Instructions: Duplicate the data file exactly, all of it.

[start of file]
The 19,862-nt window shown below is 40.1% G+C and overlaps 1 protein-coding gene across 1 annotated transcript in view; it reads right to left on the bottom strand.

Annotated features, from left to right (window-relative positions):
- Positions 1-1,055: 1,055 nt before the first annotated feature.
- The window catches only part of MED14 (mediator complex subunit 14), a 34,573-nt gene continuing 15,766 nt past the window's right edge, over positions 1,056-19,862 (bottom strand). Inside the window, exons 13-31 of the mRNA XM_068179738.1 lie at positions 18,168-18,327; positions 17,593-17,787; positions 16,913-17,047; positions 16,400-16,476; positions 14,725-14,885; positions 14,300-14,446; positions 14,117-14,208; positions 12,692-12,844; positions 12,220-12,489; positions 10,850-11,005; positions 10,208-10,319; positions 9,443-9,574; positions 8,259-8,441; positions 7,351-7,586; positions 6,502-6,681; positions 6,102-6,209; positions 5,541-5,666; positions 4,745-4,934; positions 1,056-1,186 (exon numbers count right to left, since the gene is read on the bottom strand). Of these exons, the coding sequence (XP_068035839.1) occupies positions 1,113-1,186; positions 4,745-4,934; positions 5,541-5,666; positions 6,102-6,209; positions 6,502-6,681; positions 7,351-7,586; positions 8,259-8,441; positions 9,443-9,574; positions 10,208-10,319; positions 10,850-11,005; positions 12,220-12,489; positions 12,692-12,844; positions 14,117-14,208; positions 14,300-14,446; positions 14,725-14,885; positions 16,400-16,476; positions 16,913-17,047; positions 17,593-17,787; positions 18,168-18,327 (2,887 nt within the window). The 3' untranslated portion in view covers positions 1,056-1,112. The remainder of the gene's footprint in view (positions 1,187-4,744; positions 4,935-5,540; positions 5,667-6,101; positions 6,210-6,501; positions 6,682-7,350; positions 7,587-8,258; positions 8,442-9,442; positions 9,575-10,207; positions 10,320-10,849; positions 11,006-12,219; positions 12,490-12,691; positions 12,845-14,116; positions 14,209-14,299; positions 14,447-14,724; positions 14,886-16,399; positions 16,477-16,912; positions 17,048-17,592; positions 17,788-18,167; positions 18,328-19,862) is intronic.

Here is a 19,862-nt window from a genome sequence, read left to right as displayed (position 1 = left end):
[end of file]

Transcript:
The 19,862-nt window shown below is 40.1% G+C and overlaps 1 protein-coding gene across 1 annotated transcript in view; it reads right to left on the bottom strand.

Annotated features, from left to right (window-relative positions):
- Positions 1-1,055: 1,055 nt before the first annotated feature.
- The window catches only part of MED14 (mediator complex subunit 14), a 34,573-nt gene continuing 15,766 nt past the window's right edge, over positions 1,056-19,862 (bottom strand). Inside the window, exons 13-31 of the mRNA XM_068179738.1 lie at positions 18,168-18,327; positions 17,593-17,787; positions 16,913-17,047; positions 16,400-16,476; positions 14,725-14,885; positions 14,300-14,446; positions 14,117-14,208; positions 12,692-12,844; positions 12,220-12,489; positions 10,850-11,005; positions 10,208-10,319; positions 9,443-9,574; positions 8,259-8,441; positions 7,351-7,586; positions 6,502-6,681; positions 6,102-6,209; positions 5,541-5,666; positions 4,745-4,934; positions 1,056-1,186 (exon numbers count right to left, since the gene is read on the bottom strand). Of these exons, the coding sequence (XP_068035839.1) occupies positions 1,113-1,186; positions 4,745-4,934; positions 5,541-5,666; positions 6,102-6,209; positions 6,502-6,681; positions 7,351-7,586; positions 8,259-8,441; positions 9,443-9,574; positions 10,208-10,319; positions 10,850-11,005; positions 12,220-12,489; positions 12,692-12,844; positions 14,117-14,208; positions 14,300-14,446; positions 14,725-14,885; positions 16,400-16,476; positions 16,913-17,047; positions 17,593-17,787; positions 18,168-18,327 (2,887 nt within the window). The 3' untranslated portion in view covers positions 1,056-1,112. The remainder of the gene's footprint in view (positions 1,187-4,744; positions 4,935-5,540; positions 5,667-6,101; positions 6,210-6,501; positions 6,682-7,350; positions 7,587-8,258; positions 8,442-9,442; positions 9,575-10,207; positions 10,320-10,849; positions 11,006-12,219; positions 12,490-12,691; positions 12,845-14,116; positions 14,209-14,299; positions 14,447-14,724; positions 14,886-16,399; positions 16,477-16,912; positions 17,048-17,592; positions 17,788-18,167; positions 18,328-19,862) is intronic.

Here is a 19,862-nt window from a genome sequence, read left to right as displayed (position 1 = left end):